Polyuria, polydipsia, nocturia x 5 months.

 LMP 2 weeks ago, menstrual period is regular, q28 days, lasting 7 days of heavy flow.

 No dysuria or change in color of urine.

 No constipation, cold intolerance, or change in appetite or weight.

 No sleep problems.

ROS: Negative except as above.

Allergies: NKDA.

Medications: None.

PMH/PSH: None.

SH: No smoking, no EtOH. Sexually active with her husband; decreased sexual desire.

FH: Diabetic father died from a heart attack; mother is in a nursing home with Alzheimer's disease

Physical Examination

Patient is obese, in no acute distress, looks anxious.

VS: WNL.

HEENT: Pale conjunctivae.

Neck: No lymphadenopathy, thyroid normal.

Chest: Clear breath sounds bilaterally.

Heart: RRR; normal S1/S2; no murmurs, rubs, or gallops.

Abdomen: Soft, nondistended, nontender,BS, no hepatosplenomegaly

Extremities: Muscle strength 5/5 throughout; DTRs 2+; symmetric, painful bruises on both arms.

CASE DISCUSSION

Patient Note Differential Diagnoses

 Domestic violence: The patient is clearly a victim of domestic violence and of her husband’s alcoholism. This can explain many of her symptoms but not the polyuria or polydipsia.

 Diabetes mellitus (DM): Aside from domestic violence issues, many of the patient’s symptoms can be explained by new-onset diabetes. Her obesity and positive family history put her at risk. She should also be asked about any recent vaginal yeast infections, which are a frequent complication of hyperglycemia (and may be its initial presenting symptom).

 Anemia: This may also help explain her fatigue and weakness. Menstruating females often have an iron deficiency anemia. Conjunctival pallor on exam has a high likelihood ratio for predicting a hematocrit < 30% (Hb < 10 g/dL).

Additional Differential Diagnoses

 Major depressive disorder (MDD): This patient does not currently meet the criteria for MDD. However, her history of intimate partner violence increases her risk of developing a mental disorder, with the degree of risk directly related to the frequency of violent episodes.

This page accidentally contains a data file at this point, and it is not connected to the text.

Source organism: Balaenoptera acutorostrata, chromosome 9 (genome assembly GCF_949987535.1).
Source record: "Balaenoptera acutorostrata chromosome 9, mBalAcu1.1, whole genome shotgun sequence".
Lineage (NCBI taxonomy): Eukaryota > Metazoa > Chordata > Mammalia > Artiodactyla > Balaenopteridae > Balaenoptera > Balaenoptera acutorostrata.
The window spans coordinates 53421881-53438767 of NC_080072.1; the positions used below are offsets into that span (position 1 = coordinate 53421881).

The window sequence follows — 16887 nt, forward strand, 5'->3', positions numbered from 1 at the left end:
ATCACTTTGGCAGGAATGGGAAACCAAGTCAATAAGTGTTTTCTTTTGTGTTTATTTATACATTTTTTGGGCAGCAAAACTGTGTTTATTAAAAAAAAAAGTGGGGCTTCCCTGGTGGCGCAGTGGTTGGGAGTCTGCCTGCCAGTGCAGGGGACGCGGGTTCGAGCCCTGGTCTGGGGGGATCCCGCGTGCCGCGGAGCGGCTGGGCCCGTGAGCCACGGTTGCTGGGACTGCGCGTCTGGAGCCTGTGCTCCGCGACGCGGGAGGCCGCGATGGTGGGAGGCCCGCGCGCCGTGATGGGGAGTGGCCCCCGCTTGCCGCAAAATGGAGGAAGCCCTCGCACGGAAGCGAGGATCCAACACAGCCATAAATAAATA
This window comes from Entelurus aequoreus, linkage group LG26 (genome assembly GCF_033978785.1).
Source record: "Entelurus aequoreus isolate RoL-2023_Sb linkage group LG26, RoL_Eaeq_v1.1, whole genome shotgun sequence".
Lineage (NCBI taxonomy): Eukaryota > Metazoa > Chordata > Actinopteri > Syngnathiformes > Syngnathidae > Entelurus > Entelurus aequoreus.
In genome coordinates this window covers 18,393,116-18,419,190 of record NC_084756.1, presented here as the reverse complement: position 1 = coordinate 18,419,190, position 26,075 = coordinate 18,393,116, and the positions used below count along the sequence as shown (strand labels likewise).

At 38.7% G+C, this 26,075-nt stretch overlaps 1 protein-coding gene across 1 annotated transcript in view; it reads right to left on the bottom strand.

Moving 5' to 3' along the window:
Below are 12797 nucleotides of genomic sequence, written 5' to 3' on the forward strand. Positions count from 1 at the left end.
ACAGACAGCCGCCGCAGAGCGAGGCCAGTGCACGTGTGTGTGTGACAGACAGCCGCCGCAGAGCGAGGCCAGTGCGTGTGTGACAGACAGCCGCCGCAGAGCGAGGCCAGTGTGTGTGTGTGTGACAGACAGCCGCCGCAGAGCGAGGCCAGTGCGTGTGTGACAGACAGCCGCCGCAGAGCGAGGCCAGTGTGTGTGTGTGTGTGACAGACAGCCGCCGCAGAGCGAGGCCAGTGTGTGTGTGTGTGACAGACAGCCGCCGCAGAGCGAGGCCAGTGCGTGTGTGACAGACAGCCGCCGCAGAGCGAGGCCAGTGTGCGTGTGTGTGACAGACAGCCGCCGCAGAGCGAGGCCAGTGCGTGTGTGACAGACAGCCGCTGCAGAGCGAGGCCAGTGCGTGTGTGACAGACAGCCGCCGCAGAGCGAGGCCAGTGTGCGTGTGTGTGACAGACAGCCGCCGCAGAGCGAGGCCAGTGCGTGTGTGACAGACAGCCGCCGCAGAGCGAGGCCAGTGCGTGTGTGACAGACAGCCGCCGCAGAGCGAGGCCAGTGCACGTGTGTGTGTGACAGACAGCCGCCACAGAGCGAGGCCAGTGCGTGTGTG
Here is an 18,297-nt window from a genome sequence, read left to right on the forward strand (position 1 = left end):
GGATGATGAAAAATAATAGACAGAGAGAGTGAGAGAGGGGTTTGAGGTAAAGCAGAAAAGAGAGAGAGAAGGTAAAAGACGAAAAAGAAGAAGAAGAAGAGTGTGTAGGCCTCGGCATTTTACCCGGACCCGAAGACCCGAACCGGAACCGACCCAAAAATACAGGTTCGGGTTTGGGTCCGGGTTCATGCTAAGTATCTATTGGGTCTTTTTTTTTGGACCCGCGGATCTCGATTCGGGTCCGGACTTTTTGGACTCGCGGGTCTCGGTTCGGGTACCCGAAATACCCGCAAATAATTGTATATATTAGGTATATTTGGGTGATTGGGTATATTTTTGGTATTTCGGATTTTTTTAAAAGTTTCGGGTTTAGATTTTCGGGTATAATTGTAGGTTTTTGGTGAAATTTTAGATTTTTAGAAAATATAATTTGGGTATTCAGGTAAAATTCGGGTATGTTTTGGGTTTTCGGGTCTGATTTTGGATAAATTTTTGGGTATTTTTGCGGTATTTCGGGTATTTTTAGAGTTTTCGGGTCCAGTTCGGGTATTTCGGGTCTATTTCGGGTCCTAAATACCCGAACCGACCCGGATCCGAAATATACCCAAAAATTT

Hypothyroidism: Nonspecific symptoms such as fatigue and weakness may suggest this common diagnosis. However, the patient denies constipation, weight/appetite changes, or cold intolerance. Hypothyroidism does not explain polyuria, polydipsia, or the admitted physical abuse.

 Diabetes insipidus (DI): This is an uncommon disease characterized by polyuria (of low specific gravity) and polydipsia. It has many etiologies and is caused by a deficiency of or resistance to vasopressin. Central diabetes can be idiopathic or acquired (eg, post-head trauma, benign tumors, or surgery). The patient’s obesity, family history of DM, and lack of acquired causes of DI support DM as a more probable explanation for her symptoms.

 Myasthenia gravis: Increasing fatigue as the day progresses is highly nonspecific. By contrast, this disease involves fluctuating muscle weakness and presents with ptosis, diplopia, difficulty chewing or swallowing, respiratory difficulties, and/or limb weakness—all of which the patient has denied.

Diagnostic Workup

 Serum glucose, HbA1c: To screen for DM.

 CBC: To investigate anemia. If the CBC is suggestive of iron deficiency anemia, the next step would be to order a serum iron level, ferritin, and TIBC. Serum B12 levels should also be ordered to check for B12 deficiency anemia.

 UA: Glucose or protein may be present in DM.

 Electrolytes: Hypernatremia may be seen in DI.

 MRI—brain (pituitary protocol): To look for mass lesions in central DI.

 DDAVP nasal spray test ("vasopressin challenge test"): To confirm a clinical suspicion of central DI.